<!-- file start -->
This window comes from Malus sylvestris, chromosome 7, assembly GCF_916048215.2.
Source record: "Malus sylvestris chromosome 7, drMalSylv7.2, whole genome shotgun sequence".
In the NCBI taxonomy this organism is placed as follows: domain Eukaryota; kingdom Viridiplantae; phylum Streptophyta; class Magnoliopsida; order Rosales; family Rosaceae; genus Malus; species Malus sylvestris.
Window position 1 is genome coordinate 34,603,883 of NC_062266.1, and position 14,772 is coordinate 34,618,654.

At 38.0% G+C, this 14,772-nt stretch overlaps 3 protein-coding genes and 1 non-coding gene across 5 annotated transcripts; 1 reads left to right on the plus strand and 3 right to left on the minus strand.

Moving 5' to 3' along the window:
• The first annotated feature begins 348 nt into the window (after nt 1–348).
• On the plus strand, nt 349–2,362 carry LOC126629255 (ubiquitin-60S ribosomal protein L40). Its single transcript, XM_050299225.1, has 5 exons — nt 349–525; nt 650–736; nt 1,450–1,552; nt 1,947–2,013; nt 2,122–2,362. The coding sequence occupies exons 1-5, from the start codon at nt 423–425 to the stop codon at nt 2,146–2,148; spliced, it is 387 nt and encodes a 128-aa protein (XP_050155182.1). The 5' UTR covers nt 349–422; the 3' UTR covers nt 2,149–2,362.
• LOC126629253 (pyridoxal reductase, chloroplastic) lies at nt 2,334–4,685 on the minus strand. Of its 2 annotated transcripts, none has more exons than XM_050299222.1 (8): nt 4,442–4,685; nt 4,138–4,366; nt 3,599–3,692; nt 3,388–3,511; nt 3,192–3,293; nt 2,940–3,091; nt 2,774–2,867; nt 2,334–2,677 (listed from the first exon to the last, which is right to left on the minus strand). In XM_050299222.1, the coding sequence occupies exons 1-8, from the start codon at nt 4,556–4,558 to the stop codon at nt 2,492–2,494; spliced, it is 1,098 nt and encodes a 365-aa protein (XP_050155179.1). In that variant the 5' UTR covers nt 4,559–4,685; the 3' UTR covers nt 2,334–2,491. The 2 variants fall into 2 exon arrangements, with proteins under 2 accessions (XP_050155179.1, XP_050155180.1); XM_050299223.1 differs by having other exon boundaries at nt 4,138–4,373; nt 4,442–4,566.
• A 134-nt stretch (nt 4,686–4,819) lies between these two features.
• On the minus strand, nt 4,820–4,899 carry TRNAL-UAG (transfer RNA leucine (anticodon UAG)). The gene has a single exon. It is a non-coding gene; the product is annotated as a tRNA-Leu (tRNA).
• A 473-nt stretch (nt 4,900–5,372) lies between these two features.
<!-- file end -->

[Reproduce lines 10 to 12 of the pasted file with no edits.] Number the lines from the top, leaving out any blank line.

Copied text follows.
• A 134-nt stretch (nt 4,686–4,819) lies between these two features.
• On the minus strand, nt 4,820–4,899 carry TRNAL-UAG (transfer RNA leucine (anticodon UAG)). The gene has a single exon. It is a non-coding gene; the product is annotated as a tRNA-Leu (tRNA).
• A 473-nt stretch (nt 4,900–5,372) lies between these two features.